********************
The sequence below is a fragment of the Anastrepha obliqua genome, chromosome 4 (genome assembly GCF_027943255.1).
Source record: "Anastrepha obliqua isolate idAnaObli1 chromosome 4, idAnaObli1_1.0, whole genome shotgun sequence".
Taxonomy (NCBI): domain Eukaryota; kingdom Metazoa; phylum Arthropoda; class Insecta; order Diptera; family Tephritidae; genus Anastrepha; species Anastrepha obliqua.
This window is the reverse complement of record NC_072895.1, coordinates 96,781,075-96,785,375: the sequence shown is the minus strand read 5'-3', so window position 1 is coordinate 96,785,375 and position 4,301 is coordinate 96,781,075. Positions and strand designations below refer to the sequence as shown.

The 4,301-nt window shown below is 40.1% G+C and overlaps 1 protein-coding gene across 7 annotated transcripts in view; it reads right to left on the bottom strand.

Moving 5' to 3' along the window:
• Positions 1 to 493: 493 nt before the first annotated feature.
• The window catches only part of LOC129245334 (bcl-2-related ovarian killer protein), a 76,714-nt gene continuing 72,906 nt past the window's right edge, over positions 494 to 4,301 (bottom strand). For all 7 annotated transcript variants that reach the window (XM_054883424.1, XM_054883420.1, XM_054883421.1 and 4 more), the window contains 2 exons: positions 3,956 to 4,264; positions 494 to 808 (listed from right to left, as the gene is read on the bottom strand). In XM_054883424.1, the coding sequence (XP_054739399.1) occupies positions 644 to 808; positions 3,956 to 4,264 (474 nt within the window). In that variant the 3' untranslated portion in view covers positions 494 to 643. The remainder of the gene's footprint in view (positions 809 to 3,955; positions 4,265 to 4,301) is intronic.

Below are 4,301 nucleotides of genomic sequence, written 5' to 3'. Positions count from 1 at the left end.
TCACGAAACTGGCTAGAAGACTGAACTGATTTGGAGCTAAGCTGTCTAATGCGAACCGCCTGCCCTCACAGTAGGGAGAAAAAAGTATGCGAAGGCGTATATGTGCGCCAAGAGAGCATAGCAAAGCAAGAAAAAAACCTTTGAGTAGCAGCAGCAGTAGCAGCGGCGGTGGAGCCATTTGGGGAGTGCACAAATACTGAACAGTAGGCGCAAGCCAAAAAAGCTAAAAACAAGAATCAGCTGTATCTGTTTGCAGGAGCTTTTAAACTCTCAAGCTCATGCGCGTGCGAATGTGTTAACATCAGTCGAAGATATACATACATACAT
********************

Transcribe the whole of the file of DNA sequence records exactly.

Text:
The sequence below is a fragment of the Anastrepha obliqua genome, chromosome 4 (genome assembly GCF_027943255.1).
Source record: "Anastrepha obliqua isolate idAnaObli1 chromosome 4, idAnaObli1_1.0, whole genome shotgun sequence".
Taxonomy (NCBI): domain Eukaryota; kingdom Metazoa; phylum Arthropoda; class Insecta; order Diptera; family Tephritidae; genus Anastrepha; species Anastrepha obliqua.
This window is the reverse complement of record NC_072895.1, coordinates 96,781,075-96,785,375: the sequence shown is the minus strand read 5'-3', so window position 1 is coordinate 96,785,375 and position 4,301 is coordinate 96,781,075. Positions and strand designations below refer to the sequence as shown.

The 4,301-nt window shown below is 40.1% G+C and overlaps 1 protein-coding gene across 7 annotated transcripts in view; it reads right to left on the bottom strand.

Moving 5' to 3' along the window:
• Positions 1 to 493: 493 nt before the first annotated feature.
• The window catches only part of LOC129245334 (bcl-2-related ovarian killer protein), a 76,714-nt gene continuing 72,906 nt past the window's right edge, over positions 494 to 4,301 (bottom strand). For all 7 annotated transcript variants that reach the window (XM_054883424.1, XM_054883420.1, XM_054883421.1 and 4 more), the window contains 2 exons: positions 3,956 to 4,264; positions 494 to 808 (listed from right to left, as the gene is read on the bottom strand). In XM_054883424.1, the coding sequence (XP_054739399.1) occupies positions 644 to 808; positions 3,956 to 4,264 (474 nt within the window). In that variant the 3' untranslated portion in view covers positions 494 to 643. The remainder of the gene's footprint in view (positions 809 to 3,955; positions 4,265 to 4,301) is intronic.

Below are 4,301 nucleotides of genomic sequence, written 5' to 3'. Positions count from 1 at the left end.
TCACGAAACTGGCTAGAAGACTGAACTGATTTGGAGCTAAGCTGTCTAATGCGAACCGCCTGCCCTCACAGTAGGGAGAAAAAAGTATGCGAAGGCGTATATGTGCGCCAAGAGAGCATAGCAAAGCAAGAAAAAAACCTTTGAGTAGCAGCAGCAGTAGCAGCGGCGGTGGAGCCATTTGGGGAGTGCACAAATACTGAACAGTAGGCGCAAGCCAAAAAAGCTAAAAACAAGAATCAGCTGTATCTGTTTGCAGGAGCTTTTAAACTCTCAAGCTCATGCGCGTGCGAATGTGTTAACATCAGTCGAAGATATACATACATACAT